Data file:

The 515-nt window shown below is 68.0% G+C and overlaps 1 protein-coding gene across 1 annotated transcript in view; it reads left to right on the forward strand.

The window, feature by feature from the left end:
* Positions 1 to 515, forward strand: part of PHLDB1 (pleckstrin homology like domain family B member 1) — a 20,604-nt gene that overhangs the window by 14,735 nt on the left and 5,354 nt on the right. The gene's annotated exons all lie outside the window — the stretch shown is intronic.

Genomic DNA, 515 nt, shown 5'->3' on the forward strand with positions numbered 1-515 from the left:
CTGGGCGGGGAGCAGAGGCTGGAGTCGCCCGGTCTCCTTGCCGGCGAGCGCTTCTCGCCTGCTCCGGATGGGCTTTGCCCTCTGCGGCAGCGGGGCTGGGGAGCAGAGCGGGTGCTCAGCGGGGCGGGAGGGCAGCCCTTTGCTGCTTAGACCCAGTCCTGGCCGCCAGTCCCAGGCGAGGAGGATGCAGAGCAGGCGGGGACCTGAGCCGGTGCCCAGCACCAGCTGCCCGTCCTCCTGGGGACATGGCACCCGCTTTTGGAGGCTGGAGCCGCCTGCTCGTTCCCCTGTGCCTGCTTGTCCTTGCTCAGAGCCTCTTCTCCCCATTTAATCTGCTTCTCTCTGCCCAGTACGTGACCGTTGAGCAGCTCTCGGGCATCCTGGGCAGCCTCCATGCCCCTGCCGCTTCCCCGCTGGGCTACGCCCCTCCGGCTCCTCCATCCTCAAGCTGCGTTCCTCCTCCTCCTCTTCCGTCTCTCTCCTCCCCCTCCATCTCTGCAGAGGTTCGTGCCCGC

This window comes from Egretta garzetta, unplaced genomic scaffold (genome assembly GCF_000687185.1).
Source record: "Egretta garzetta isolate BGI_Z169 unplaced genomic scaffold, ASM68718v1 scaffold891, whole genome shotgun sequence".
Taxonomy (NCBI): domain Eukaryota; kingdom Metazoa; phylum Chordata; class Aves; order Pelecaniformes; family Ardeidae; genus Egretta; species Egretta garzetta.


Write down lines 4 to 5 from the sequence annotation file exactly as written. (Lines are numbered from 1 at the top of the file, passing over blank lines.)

Genomic DNA, 515 nt, shown 5'->3' on the forward strand with positions numbered 1-515 from the left:
CTGGGCGGGGAGCAGAGGCTGGAGTCGCCCGGTCTCCTTGCCGGCGAGCGCTTCTCGCCTGCTCCGGATGGGCTTTGCCCTCTGCGGCAGCGGGGCTGGGGAGCAGAGCGGGTGCTCAGCGGGGCGGGAGGGCAGCCCTTTGCTGCTTAGACCCAGTCCTGGCCGCCAGTCCCAGGCGAGGAGGATGCAGAGCAGGCGGGGACCTGAGCCGGTGCCCAGCACCAGCTGCCCGTCCTCCTGGGGACATGGCACCCGCTTTTGGAGGCTGGAGCCGCCTGCTCGTTCCCCTGTGCCTGCTTGTCCTTGCTCAGAGCCTCTTCTCCCCATTTAATCTGCTTCTCTCTGCCCAGTACGTGACCGTTGAGCAGCTCTCGGGCATCCTGGGCAGCCTCCATGCCCCTGCCGCTTCCCCGCTGGGCTACGCCCCTCCGGCTCCTCCATCCTCAAGCTGCGTTCCTCCTCCTCCTCTTCCGTCTCTCTCCTCCCCCTCCATCTCTGCAGAGGTTCGTGCCCGC